What a book to read now. How prophetic, sublime, and sad. Set in the early 1990’s, The Blackwater Lightship takes place over a few days at a remote seaside home outside Wexford, Ireland. Helen Breen, her estranged mother, Lily, and her grandmother set aside their hurts and complications to welcome Helen’s beloved brother, Declan, who is dying of AIDS. It is timeless in its examination of families, how they can hurt and heal, of an Ireland that exists today no matter how modern and fast it soared. Tóibín writes with such grace and tenderness. His quiets are all the more powerful and resonant for what he leaves out, and trusts the reader to intuit on her own.
Oh, this was glorious. Raw, vulnerable, sweet, tender. The simple facts of a sad and wonderful life presented in the most humble and matter-of-fact manner that is both heartbreaking and endearing. Janet Frame, born in rural New Zealand just before the Great Depression, was raised in a family that barely held poverty at bay; a working class Dad and a worked-to-bone Mum who wrote poetry in the spare seconds of her day. There were times of great joy and times of unimaginable grief. Janet, an unattractive kid with a bristle of red hair and a mouth full of rotten teeth, shy and preternaturally smart, made it through college and was in training to become a teacher when she attempted suicide. She was sent to a mental hospital, diagnosed as schizophrenic, and received – in eight years of incarceration – over 200 electroshock treatments.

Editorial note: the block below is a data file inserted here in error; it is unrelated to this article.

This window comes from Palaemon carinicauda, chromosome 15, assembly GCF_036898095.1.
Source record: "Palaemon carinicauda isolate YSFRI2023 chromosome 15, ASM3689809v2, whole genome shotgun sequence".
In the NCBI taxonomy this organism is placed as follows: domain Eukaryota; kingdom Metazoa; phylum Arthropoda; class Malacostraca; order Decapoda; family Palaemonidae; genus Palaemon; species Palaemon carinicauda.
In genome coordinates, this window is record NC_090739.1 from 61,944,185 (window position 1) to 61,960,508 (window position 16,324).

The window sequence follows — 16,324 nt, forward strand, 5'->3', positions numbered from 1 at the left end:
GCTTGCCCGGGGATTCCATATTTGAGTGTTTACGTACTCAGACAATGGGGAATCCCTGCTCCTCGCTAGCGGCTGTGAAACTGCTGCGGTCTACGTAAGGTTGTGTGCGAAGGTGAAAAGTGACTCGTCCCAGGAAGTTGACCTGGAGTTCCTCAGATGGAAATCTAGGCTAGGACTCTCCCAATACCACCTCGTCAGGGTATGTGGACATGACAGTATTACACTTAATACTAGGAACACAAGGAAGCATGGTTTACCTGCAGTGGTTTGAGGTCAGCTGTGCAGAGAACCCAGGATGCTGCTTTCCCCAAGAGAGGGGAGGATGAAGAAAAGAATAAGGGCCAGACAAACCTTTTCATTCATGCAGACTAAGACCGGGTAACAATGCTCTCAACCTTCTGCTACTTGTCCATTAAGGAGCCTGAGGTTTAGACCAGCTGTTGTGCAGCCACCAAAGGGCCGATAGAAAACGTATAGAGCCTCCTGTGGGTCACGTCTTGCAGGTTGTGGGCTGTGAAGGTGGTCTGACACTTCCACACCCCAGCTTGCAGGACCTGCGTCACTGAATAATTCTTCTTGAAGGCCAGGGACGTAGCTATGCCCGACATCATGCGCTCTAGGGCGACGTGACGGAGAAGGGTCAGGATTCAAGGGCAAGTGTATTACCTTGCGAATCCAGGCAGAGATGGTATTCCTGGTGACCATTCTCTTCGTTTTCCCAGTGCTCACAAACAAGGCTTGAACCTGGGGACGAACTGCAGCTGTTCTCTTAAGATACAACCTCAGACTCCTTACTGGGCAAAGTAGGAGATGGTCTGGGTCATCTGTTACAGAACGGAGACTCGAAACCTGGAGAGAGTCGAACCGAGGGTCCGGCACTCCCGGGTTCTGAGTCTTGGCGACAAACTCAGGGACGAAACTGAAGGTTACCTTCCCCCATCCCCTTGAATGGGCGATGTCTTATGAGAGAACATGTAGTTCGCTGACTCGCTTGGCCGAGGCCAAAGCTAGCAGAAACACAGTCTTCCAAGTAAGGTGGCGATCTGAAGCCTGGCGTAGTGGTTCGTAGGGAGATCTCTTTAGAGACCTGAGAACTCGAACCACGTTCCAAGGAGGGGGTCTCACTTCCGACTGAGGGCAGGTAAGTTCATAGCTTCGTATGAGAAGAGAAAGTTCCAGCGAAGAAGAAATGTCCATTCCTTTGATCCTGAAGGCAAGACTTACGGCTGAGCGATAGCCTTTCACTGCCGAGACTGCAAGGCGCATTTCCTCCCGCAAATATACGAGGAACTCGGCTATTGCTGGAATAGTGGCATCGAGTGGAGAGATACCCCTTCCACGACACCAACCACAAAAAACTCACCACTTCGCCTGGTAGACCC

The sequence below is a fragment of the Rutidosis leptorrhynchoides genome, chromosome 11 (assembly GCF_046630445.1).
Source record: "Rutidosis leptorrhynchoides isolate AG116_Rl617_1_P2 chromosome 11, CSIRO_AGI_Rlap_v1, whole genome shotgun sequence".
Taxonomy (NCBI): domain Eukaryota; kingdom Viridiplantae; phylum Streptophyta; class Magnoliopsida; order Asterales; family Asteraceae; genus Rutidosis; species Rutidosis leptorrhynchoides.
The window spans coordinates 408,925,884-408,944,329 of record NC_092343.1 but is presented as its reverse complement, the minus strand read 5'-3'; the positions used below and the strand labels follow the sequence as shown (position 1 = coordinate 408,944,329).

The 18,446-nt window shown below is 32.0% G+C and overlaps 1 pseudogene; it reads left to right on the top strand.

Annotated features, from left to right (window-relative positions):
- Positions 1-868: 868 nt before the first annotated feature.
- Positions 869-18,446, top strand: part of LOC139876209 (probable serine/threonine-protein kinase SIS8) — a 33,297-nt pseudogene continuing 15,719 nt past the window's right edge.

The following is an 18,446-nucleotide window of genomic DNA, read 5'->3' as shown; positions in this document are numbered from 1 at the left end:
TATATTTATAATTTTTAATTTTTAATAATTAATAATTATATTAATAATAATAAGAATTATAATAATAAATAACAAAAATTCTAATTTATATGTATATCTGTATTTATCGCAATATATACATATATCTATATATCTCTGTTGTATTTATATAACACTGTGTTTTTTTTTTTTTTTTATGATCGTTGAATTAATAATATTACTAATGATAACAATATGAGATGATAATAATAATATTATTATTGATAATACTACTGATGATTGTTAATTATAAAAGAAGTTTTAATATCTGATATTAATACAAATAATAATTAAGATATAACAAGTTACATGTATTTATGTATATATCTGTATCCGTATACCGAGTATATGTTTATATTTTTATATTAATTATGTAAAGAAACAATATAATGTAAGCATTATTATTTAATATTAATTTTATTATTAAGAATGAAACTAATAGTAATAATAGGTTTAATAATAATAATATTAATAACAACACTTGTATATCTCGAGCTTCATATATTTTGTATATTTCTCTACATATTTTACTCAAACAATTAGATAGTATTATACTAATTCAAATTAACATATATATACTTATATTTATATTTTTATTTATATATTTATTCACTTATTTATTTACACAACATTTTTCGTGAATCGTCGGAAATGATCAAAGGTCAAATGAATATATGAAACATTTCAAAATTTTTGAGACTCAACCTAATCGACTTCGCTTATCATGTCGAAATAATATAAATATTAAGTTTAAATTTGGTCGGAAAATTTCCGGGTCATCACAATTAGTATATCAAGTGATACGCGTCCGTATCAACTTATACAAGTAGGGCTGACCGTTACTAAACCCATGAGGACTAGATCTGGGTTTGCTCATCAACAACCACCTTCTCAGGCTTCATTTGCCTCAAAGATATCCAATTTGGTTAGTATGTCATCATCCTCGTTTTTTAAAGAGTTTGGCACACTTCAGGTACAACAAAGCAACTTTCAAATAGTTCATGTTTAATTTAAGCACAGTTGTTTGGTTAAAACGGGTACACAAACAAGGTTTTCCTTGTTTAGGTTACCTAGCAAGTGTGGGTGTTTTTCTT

An Angel at My Table, originally published as three separate volumes, travels through Janet’s childhood, young adulthood, and blossoming as a writer. I wrapped my arms around this book and cried when it ended. It will remain one of the defining points of my pandemic experience, that strange and beautiful time I read Janet Frame’s autobiography and felt closer to myself, and the world, as a result.
Mink River shimmers in the moonlight glow of lore and possibility, in a place that seems to be on the very edge of the world, of reality, even, sometimes, of hope. Doyle presents a hardscrabble logging and fishing village slumping off Oregon’s Coastal Range into the Pacific Ocean. It is a wet and whispery place, settled thousands of years ago by indigenous tribes who knew Paradise when it filled their bellies and souls. Now, remnants of those tribes still live in the fictional town of Neawanaka, carving stories into wood, into their children, into the forests and creatures which stand watch over its myriad inhabitants.
There. I’ll be back on the regular with more reviews. Several treasures to share from those I received a couple of weeks ago. At the moment, I’m reading The End of October by Lawrence Wright. Published in April of this year, it “imagines a global pandemic in which an unfamiliar virus works its way around the world, leaving economic meltdown, conspiracy theories, and mass death in its wake.” from Sophie Gilbert’s review in The Atlantic, May 13, 2020. It’s a clunky but addictive medical thriller that is creepily prescient. Wright is a staff writer at The New Yorker and better known for his creative non-fiction books. The facts about viruses and past pandemics he presents in rambling expository dialogue are oddly comforting at a time when facts are so hard to come by. We will get through this thing. I hope.